Britain’s largest provider of English language tests has expressed concern over government plans to impose strict English language tests for foreign students, saying such a move will not necessarily bring down the number of bogus students.
Cambridge ESOL, the world’s leading language assessor, said the British home ministry should ensure that “only tried and tested systems with high levels of security and quality control are recognised for this purpose.”
The exam board, which is a department of Cambridge University, warned that restrictions on foreign students announced by Home Minister Alan Johnson on Wednesday may not reduce the number of bogus students applying for courses in Britain.
“We recognise the need for a well-regulated student visa system, but there is little evidence to suggest that the people who are abusing the system are predominantly those with a very low level of English-language skills,” Cambridge ESOL CEO Dr Michael Milanovic said.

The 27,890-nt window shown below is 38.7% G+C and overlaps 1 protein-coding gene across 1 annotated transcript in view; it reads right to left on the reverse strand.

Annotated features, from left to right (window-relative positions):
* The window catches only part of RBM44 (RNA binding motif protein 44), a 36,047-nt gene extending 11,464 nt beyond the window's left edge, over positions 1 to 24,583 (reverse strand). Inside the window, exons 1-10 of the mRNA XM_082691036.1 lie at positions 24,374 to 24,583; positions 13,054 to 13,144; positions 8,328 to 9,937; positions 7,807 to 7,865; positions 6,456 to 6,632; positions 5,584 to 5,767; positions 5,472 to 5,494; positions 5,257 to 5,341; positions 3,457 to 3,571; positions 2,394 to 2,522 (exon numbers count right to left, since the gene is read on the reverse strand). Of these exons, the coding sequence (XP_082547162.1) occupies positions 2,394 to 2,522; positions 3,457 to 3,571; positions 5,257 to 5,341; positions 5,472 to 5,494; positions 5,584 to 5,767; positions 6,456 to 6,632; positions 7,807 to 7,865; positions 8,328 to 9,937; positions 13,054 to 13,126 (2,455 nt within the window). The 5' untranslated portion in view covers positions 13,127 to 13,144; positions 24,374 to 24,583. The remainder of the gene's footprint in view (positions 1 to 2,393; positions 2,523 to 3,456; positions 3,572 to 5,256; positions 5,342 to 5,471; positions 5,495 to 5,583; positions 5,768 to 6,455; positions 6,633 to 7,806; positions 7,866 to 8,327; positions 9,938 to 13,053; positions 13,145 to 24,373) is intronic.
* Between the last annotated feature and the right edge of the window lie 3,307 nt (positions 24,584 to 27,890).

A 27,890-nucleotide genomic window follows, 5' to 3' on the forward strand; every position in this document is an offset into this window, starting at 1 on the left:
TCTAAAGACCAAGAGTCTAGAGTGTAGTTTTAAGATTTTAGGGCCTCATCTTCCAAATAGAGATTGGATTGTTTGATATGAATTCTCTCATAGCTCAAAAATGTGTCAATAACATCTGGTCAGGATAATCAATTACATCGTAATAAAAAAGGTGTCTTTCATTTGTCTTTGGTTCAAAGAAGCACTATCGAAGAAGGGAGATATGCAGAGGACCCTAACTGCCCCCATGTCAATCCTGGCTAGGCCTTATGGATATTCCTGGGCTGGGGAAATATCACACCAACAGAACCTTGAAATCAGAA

“I am concerned that changes could prove unfair to a large number of genuine students, particularly those who are at an early stage in their language learning.”
Mr. Johnson said that foreign students coming to Britain for courses of six months or more will now have to demonstrate that their level of English is at least equivalent to Level B1 of the Common European Framework of Reference — just below a GCSE, or year-11 of school, qualification.
The English language qualification was among a series of measures Mr. Johnson announced to stop ‘bogus students’ — adults in search of work — from entering Britain.
Mr. Milanovic added, “Language assessment plays a key role in this process. Its effectiveness depends not only on the selection of appropriate tests, but on a rigorous end-to-end system for managing the assessment process.”
Cambridge ESOL provides exams in English language for over three million people every year in more than 130 countries. India ranks second after China in the list of countries with the highest number of students in British institutions.